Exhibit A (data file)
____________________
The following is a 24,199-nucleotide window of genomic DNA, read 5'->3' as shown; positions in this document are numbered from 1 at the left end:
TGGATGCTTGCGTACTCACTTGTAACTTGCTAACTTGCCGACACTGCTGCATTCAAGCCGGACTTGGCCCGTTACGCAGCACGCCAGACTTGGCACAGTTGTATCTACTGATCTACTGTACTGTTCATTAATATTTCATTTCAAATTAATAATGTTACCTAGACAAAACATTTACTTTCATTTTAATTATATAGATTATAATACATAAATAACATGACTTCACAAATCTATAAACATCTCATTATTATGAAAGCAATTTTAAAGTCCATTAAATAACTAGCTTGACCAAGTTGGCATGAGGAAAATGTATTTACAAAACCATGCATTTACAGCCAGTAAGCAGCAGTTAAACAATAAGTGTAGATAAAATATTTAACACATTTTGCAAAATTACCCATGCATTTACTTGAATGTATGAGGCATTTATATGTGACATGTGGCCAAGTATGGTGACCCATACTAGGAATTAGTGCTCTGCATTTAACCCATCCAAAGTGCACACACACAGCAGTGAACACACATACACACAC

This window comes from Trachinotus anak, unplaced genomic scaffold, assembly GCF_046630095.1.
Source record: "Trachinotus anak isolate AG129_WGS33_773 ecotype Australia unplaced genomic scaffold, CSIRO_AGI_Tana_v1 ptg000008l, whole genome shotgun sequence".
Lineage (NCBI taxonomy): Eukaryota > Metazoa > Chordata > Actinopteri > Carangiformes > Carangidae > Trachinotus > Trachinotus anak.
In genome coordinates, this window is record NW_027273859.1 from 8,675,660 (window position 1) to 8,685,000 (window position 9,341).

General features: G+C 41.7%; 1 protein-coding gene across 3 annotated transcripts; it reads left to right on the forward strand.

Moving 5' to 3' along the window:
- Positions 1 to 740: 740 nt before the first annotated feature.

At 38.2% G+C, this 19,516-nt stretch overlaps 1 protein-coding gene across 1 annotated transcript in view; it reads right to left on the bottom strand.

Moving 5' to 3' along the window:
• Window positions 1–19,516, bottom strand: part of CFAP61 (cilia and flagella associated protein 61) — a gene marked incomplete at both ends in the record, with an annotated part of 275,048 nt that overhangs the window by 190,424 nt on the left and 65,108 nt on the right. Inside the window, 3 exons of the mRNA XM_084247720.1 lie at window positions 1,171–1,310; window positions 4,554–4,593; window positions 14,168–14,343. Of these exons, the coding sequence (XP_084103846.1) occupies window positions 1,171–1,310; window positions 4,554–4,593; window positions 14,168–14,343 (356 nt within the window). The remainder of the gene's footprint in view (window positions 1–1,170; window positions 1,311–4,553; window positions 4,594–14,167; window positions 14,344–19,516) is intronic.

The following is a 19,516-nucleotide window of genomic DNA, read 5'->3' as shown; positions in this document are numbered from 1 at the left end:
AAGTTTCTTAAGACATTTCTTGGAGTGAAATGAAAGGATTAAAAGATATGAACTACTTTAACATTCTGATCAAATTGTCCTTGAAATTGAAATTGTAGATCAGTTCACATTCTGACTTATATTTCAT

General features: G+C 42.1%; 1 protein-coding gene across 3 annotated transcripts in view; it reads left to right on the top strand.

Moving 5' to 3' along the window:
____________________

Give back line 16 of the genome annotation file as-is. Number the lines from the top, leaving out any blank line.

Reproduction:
Moving 5' to 3' along the window: